By Thomas K. Lindsay
As Americans prepare to celebrate another Fourth of July, it is alarming to learn that a Louisiana bill requiring elementary school students to recite a passage from the Declaration of Independence stalled and died last month.
The proposed legislation, House Bill 1035, would have required students in grades four, five and six to recite a portion of the Declaration in the first class of each school day. The passage that they would have recited was:
We hold these truths to be self-evident, that all men are created equal, that they are endowed by their Creator with certain unalienable Rights, that among these are Life, Liberty, and the pursuit of Happiness. That to secure these rights, Governments are instituted among Men, deriving their just powers from the consent of the governed.
What, one might wonder, could possibly be wrong with requiring our young people to learn the moral principles on which the United States was founded? According to a leading opponent of the bill, state representative Barbara Norton (D-Shreveport), the above passage from the Declaration is false: “One thing I do know is, all men are not created equal. . . When I think back in 1776, July the 4th, African-Americans were slaves, and for you to bring a bill to request that our children will recite the Declaration, I think is a little bit unfair to us to ask those children to recite something that’s not the truth.”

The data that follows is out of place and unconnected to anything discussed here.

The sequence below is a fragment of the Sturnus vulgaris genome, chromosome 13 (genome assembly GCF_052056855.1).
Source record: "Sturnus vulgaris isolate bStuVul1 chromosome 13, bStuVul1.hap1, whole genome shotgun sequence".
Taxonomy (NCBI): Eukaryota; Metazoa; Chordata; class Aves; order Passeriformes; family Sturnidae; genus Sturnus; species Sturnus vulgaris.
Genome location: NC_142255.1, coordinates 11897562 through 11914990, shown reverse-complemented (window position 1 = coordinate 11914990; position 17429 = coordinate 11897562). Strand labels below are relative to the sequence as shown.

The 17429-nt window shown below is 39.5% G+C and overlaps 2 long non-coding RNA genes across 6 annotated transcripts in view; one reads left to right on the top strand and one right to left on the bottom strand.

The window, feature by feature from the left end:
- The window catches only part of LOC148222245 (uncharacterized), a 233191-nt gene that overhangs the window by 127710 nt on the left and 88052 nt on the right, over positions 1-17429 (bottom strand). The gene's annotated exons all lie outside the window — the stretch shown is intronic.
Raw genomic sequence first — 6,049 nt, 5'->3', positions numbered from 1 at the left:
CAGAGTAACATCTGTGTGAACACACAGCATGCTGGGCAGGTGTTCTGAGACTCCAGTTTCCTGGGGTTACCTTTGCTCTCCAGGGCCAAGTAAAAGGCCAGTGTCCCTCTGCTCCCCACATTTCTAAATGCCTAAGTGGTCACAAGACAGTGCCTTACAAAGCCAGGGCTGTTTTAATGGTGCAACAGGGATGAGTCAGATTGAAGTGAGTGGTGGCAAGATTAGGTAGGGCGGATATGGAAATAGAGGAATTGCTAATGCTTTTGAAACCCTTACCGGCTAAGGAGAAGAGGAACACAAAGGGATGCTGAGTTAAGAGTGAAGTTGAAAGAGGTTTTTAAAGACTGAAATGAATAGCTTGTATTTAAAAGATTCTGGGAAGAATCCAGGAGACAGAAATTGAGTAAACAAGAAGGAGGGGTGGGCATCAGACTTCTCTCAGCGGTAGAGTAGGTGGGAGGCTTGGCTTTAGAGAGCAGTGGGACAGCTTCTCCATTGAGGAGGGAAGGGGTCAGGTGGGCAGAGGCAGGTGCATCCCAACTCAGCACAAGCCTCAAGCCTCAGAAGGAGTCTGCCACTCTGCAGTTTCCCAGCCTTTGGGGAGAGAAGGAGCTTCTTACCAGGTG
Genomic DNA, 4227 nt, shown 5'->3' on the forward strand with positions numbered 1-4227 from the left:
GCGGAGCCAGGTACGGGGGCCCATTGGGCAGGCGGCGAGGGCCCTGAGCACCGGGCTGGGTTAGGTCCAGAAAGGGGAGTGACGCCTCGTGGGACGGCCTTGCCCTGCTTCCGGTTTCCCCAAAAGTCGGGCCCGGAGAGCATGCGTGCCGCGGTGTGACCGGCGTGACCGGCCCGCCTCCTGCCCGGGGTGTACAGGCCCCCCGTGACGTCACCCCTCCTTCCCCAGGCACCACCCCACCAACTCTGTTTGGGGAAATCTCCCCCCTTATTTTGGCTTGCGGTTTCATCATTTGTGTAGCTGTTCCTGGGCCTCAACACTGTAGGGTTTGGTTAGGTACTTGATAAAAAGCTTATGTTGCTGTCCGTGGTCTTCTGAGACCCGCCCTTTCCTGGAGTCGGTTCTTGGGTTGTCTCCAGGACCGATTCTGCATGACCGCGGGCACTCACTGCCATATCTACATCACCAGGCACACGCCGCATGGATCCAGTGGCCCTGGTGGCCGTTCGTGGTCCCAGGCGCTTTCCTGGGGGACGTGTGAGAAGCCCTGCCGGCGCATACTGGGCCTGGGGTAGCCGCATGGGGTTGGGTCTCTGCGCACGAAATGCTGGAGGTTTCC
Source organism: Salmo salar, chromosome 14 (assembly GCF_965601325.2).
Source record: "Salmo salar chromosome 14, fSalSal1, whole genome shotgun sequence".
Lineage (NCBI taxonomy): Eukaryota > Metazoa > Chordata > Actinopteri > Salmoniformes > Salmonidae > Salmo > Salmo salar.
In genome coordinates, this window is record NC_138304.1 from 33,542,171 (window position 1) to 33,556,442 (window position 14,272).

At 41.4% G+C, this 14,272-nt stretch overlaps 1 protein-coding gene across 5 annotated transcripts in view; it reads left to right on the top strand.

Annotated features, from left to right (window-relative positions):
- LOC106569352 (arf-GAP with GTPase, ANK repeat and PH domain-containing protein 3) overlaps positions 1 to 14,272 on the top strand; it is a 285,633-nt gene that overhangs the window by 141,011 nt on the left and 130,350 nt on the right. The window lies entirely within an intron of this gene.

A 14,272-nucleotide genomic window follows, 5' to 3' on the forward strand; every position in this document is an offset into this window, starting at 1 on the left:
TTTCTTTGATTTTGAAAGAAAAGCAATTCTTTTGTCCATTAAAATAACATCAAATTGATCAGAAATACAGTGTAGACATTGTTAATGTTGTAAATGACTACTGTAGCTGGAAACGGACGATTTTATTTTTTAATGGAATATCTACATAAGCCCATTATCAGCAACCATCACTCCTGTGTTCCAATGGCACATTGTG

This is in fact an old charge, which goes like this: “Because America did not ban slavery immediately upon becoming a country, the Declaration’s assertion of human equality could not have been meant to apply to African-Americans.” CONTINUE READING HERE